The Psychology of Death and Dying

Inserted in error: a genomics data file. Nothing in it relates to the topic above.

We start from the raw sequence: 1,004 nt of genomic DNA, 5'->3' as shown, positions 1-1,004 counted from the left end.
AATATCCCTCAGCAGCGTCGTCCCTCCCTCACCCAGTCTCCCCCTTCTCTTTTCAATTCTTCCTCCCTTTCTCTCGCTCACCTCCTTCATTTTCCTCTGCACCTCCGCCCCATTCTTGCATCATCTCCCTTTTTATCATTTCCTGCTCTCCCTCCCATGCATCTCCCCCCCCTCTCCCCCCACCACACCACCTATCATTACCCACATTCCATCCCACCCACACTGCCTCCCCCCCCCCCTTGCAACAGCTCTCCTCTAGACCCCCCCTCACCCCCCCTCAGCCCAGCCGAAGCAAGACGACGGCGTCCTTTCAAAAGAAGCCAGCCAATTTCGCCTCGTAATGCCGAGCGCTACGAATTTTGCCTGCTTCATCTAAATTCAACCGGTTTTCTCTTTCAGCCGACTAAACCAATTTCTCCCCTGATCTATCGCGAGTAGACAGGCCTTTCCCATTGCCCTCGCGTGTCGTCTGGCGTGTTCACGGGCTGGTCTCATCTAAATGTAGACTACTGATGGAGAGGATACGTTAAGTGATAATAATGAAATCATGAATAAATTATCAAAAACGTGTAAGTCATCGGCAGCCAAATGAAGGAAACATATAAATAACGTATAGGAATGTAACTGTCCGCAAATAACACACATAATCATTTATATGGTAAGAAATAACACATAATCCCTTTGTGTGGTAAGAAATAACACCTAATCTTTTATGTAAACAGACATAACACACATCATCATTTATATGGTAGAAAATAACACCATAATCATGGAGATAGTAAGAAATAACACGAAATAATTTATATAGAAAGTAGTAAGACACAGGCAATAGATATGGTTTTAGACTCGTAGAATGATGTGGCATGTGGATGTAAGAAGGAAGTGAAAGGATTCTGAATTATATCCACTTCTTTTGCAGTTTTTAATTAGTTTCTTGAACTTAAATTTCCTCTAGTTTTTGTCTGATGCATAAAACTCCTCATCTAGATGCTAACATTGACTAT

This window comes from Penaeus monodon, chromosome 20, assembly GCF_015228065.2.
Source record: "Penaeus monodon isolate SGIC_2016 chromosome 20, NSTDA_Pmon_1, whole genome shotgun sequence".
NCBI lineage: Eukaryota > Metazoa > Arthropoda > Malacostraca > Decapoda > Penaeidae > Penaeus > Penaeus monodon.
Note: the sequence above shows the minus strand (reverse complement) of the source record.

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Collectively, Americans seem to actively deny death as a natural occurrence in life. Just like our obsession with maintaining youthful appearances, we are fixated on maintaining unprecedented life spans, now a possibility through stem cell research and the potential future of widespread eugenics. Instead of acknowledging death, it becomes a taboo subject, occasionally brought up during life insurance policies and estate sales. Americans do not have holidays to pay homage to the deceased like El Dia De Los Muertos in Mexico or shrines of ancestors as a permanent fixture in their homes like the Japanese. The only portrayal of death found in the media is the typical notion of heaven and hell, for example movies like What Dreams May Come, where Robin Williams must emancipate his wife from the shackles of hell. Or other popular movies, such as Contact with Jodie Foster, where children perceive the dead as normal people existing in a parallel realm, not unlike physical reality. Another common misconception is that death is a temporary inconvenience, often illustrated in children’s movies like Sleeping Beauty and Snow White. Children are given the impression that death is just a really long, luxurious nap and if the right man kisses the sleeping individual she will magically spring back into consciousness.Unfortunately, the only other prevalent acknowledgement of death in the popular media and American society can be found in violent actions movies and psychological thrillers. Gratuitous violence and cold-blooded murder accompanied by internal body parts externalized, decapitated heads and even cannibalism. We have a gross fascination concerning violence and the mutilation of the human form, a rather unhealthy obsession lurking in video games and cult classic movies. Americans have not addressed the finality of death, and only in recent years have new age religions fabricated a new approach toward death, or the passageway into the unknown.As I child, forced to…

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